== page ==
Introducing Chimes to Your Back Yard

Wind chimes are seen today as an eclectic addition to a landscape. or_137l__21959.jpg They enhance herb gardens and water features, and also add a powerful aspect to yards with flower gardens and water features. And there is no limit to how you can use wind chimes to enhance your backyard environment. Truly enjoy your outdoor time by integrating sound into your backyard experience with the inclusion of a chime garden. You can decide whether it should be limited to a small area of your backyard, or used to cover the complete outdoor yard. The appeal of a wind chime garden is that you can create it based on to your own tastes, by deciding where you want to locate it, as well as the tone and type you are seeking. It is important to consider the direction and pattern of the wind when identifying the best location of your chimes. At the end of the day, by placing them in the right location, you can style your very own relaxing and outdoor experience.

Why Add Wind Bells and Wind Chimes to Your Garden?

Choose wind chimes that are uncomplicated in design in order to prevent any incongruity in decor styles. It is important to place them anywhere they blend in effortlessly. Select wind chimes that produce a beautiful sound and do not get stuck solely on their visual appeal. Consider a simpler aluminum type of wind chime over a more decorative set because these generally generate a more pristine sound quality. Hanging your chimes at various heights is important when creating your very own wind chime garden. For example, place your wind chimes on a deck, in a smaller tree line and amongst flowers. The sound produced each and every time the wind blows will ring around your yard. Hanging wind chimes in your eyeline so you can enjoy the sunrise and sundown will allow you to appreciate their visual aspects. Aluminum wind chime gardens blend in well with flowing water (such as waterfalls or birdbaths), stone decors and evergreens.

Asian Wind Bells and Chimes

Very large pagodas with small wind bells situated at every corner grew to be fashionable in India during the course of the 2nd century AD and later in China. A minimal breeze would cause the clapper to move thereby producing a musical tinkling sound. The wind bells, it is believed, were supposed to frighten birds away and frighten any lingering bad spirits. Wind bells were not completely restricted to pagodas, they were also installed below the corners of temples, palaces and roof top. Existing since the Edo period, Japanese glass wind bells, also referred to as Furin, can be noticed at the Mizusawa Station which is one of the 100 soundscapes in Japan. Wind chimes used in Asia are believed to bring good luck, and are used in Feng Shui. About 1100 BC the Chinese began to cast bells, and wind chimes started to become more advanced. A bell devoid of a clapper, also referred to as a yong-zhong, was fashioned by specialized metal workers and employed mostly in religious celebrations. Subsequently, the Chinese crafted feng-ling which was much like a modern bell. In order to stave off harmful elements and invite good ones, feng-lings were hung in shrines and pagodas. Wind chimes are currently popular in the East and made use of to boost the flow of chi, or life force.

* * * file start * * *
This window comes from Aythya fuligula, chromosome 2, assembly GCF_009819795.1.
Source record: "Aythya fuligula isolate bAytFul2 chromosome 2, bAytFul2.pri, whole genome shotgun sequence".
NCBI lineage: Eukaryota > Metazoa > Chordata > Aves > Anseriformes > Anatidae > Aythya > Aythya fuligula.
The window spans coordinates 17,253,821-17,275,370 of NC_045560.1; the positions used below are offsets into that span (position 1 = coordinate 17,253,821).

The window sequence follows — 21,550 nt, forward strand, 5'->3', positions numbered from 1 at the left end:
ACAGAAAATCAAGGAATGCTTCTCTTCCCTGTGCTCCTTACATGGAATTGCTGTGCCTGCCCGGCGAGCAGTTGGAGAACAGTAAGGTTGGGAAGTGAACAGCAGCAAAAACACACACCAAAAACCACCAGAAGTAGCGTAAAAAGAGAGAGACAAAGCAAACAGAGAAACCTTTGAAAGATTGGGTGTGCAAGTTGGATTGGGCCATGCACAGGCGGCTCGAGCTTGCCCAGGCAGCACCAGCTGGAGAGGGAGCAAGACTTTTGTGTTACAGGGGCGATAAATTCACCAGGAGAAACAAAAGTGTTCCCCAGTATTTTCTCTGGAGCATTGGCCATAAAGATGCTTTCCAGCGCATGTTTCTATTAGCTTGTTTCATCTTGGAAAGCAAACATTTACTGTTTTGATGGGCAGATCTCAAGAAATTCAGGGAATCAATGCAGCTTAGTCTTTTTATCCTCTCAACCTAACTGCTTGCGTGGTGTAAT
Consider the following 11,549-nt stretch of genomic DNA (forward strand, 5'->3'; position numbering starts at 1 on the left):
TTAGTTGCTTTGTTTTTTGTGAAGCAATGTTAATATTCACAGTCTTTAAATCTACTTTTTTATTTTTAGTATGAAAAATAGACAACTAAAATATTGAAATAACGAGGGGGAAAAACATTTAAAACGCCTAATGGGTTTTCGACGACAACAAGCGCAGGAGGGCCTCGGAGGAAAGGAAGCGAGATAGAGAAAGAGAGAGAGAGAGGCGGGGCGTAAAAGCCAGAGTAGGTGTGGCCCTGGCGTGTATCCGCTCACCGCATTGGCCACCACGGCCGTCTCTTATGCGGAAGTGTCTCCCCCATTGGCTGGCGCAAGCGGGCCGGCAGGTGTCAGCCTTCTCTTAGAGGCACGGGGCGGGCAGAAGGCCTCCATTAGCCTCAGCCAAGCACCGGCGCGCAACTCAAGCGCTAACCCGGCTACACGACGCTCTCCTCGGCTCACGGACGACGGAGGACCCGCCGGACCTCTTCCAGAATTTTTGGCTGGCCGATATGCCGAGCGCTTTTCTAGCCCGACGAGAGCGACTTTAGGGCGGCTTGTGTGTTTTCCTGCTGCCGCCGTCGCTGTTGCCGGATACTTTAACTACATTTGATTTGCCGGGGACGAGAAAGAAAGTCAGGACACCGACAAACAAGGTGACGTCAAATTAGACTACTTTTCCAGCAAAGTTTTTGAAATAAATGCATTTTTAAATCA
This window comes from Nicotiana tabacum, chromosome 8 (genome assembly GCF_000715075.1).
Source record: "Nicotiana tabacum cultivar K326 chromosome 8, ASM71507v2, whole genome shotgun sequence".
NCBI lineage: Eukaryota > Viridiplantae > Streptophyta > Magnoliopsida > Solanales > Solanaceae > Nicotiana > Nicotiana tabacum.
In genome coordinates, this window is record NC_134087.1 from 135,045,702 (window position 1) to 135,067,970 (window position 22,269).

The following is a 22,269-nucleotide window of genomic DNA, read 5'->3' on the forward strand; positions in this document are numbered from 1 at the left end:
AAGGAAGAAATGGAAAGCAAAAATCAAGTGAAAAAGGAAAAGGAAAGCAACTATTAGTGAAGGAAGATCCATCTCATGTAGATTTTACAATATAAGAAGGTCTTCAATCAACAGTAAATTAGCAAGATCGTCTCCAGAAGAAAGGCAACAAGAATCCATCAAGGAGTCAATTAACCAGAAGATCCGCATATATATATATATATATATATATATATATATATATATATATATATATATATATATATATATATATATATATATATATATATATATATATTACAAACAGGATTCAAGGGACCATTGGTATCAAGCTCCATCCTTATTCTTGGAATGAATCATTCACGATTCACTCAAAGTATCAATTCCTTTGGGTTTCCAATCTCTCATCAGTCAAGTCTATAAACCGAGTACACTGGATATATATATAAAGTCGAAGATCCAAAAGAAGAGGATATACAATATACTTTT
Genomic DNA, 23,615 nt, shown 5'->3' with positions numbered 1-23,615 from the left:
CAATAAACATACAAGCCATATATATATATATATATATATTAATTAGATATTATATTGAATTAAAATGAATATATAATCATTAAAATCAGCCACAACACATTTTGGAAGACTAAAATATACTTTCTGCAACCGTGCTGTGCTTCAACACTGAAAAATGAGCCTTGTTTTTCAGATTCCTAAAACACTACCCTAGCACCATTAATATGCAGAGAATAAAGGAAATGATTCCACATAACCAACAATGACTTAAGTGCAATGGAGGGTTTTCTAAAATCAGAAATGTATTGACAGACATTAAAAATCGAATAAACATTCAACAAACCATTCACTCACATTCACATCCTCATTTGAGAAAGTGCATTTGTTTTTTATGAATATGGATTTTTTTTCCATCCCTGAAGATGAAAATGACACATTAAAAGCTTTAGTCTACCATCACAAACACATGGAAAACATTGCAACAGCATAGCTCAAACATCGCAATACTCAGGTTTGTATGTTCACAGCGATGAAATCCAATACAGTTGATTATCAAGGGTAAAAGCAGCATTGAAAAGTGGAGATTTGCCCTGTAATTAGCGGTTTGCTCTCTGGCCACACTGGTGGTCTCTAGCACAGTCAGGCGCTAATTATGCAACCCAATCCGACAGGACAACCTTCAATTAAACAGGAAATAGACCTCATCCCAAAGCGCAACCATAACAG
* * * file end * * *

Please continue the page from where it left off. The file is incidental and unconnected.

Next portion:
Using Wind Bells and Chimes to Forecast Changing Weather

Wind chimes could signal an oncoming violent storm, showing slight variations in weather conditions, long before the latest forecasting technology was introduced. Farmers seeking to keep ahead of an arriving storm, as well as ships’ captains at sea, utilized wind chimes to help monitor wind direction. Suspending wind chimes in a window or entrance has been a timeless tradition that is thought to defend against bad luck and ward off harmful spirits. Motion Pictures very often invoke this cautioning aspect of peril.

Terrifying or deadly scenes are commonly precipitated by the ringing of wind chimes. Birds and other crop-damaging pests can be scared off by wind chimes installed in a farmer’s fields. Bamboo wind chimes are used in rice fields all over Bali, giving good luck to farmers, while at the same time scaring away unwanted pests. Bird feeders and wind chimes don't work well together as the food brings in the birds, but the chimes drive them away.